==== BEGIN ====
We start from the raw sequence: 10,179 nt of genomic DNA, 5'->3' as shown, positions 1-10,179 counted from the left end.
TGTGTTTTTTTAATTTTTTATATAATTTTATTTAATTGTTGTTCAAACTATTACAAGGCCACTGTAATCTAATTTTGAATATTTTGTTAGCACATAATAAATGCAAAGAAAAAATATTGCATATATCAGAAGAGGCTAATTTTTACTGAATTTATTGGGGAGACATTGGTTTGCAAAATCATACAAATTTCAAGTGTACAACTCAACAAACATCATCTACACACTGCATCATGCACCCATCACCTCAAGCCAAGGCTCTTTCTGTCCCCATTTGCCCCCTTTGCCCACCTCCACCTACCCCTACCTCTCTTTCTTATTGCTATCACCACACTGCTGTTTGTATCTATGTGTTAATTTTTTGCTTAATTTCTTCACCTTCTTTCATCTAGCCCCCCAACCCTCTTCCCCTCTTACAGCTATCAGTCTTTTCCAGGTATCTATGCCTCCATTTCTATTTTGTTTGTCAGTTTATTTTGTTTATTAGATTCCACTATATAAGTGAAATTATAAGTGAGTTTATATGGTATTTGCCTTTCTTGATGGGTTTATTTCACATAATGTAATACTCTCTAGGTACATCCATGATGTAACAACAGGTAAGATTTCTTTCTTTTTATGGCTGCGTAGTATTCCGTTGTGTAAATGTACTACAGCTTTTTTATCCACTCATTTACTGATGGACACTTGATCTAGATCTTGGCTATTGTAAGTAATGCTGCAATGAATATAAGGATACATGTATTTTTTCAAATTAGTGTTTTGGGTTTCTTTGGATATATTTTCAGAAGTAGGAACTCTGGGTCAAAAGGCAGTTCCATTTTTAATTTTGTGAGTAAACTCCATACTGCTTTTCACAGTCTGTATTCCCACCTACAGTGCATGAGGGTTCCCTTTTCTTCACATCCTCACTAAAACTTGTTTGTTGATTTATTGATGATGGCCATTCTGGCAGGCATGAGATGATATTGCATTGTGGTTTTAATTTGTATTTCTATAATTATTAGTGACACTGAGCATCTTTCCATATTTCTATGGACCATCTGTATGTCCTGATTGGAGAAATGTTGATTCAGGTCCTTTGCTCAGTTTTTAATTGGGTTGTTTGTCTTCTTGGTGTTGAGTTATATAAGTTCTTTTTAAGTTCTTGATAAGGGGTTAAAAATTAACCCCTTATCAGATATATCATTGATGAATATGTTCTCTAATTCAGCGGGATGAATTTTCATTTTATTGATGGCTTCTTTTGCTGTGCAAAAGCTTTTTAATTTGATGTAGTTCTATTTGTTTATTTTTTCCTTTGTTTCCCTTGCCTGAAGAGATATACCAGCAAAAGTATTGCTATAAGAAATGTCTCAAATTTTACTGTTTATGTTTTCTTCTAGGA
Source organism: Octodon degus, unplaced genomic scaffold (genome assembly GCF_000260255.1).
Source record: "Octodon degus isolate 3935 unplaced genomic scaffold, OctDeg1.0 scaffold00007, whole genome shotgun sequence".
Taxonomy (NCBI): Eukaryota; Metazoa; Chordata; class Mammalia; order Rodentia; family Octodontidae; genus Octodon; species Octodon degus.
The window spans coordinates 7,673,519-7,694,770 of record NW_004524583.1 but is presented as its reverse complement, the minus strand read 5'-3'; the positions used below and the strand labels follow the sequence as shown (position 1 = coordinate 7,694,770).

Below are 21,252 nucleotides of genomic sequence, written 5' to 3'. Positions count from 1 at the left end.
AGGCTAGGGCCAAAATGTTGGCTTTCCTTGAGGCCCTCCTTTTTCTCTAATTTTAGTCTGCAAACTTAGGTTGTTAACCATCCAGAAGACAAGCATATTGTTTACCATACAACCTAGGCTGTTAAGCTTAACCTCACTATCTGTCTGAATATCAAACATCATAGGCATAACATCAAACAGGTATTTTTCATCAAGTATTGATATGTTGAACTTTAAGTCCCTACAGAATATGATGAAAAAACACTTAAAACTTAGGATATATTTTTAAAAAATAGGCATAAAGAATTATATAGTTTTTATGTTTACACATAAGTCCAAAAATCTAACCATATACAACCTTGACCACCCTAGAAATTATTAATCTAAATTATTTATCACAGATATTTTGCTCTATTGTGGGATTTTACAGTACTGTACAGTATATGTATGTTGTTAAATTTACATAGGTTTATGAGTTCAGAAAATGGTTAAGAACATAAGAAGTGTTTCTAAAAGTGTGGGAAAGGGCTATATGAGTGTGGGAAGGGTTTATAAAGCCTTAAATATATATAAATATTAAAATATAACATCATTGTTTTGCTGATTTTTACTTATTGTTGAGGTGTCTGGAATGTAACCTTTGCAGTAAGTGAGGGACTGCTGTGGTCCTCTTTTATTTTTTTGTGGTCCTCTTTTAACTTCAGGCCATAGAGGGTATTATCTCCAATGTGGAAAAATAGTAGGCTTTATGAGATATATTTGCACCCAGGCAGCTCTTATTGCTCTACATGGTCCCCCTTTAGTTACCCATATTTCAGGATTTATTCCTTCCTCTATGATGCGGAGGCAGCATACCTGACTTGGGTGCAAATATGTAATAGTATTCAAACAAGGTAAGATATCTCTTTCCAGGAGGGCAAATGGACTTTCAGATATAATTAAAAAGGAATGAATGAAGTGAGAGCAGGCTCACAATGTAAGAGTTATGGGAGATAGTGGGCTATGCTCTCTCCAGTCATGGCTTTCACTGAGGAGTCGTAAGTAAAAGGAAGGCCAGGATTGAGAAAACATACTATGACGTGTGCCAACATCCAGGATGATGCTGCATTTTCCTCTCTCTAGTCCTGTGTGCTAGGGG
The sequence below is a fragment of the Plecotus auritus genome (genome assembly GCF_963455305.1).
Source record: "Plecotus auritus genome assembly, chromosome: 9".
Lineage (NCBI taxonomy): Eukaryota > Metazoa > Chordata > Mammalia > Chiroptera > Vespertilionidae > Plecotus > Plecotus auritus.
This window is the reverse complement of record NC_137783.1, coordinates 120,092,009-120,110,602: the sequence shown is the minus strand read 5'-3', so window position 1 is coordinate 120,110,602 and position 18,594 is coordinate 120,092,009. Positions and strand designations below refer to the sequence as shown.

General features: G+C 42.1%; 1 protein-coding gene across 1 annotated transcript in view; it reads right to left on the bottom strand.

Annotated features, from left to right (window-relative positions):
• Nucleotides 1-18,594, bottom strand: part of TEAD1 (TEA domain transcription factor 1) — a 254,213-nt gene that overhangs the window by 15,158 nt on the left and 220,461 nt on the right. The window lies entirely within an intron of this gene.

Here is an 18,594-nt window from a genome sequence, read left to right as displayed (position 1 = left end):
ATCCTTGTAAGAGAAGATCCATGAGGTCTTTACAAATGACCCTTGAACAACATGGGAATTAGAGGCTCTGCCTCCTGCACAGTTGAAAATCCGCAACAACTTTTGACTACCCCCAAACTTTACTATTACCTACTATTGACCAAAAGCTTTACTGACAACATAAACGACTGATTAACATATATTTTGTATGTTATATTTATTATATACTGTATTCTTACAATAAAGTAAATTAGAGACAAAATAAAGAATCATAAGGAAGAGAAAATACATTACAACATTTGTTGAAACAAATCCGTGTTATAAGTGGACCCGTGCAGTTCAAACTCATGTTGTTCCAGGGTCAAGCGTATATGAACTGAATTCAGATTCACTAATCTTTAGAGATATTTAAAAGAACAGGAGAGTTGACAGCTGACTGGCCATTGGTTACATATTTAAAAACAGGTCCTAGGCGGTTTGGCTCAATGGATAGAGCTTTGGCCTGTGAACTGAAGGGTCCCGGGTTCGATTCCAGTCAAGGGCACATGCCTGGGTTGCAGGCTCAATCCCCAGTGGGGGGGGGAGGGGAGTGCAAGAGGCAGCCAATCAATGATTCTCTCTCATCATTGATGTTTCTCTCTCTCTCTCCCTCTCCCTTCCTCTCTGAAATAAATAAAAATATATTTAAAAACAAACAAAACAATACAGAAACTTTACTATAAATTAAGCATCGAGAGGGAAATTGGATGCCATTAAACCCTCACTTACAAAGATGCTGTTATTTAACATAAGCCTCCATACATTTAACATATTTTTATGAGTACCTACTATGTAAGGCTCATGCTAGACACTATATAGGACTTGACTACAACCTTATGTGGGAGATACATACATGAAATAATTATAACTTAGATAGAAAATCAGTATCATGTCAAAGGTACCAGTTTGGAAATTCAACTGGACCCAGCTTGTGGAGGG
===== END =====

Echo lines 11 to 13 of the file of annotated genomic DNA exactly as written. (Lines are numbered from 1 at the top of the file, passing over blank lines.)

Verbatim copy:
Lineage (NCBI taxonomy): Eukaryota > Metazoa > Chordata > Mammalia > Chiroptera > Vespertilionidae > Plecotus > Plecotus auritus.
This window is the reverse complement of record NC_137783.1, coordinates 120,092,009-120,110,602: the sequence shown is the minus strand read 5'-3', so window position 1 is coordinate 120,110,602 and position 18,594 is coordinate 120,092,009. Positions and strand designations below refer to the sequence as shown.

General features: G+C 42.1%; 1 protein-coding gene across 1 annotated transcript in view; it reads right to left on the bottom strand.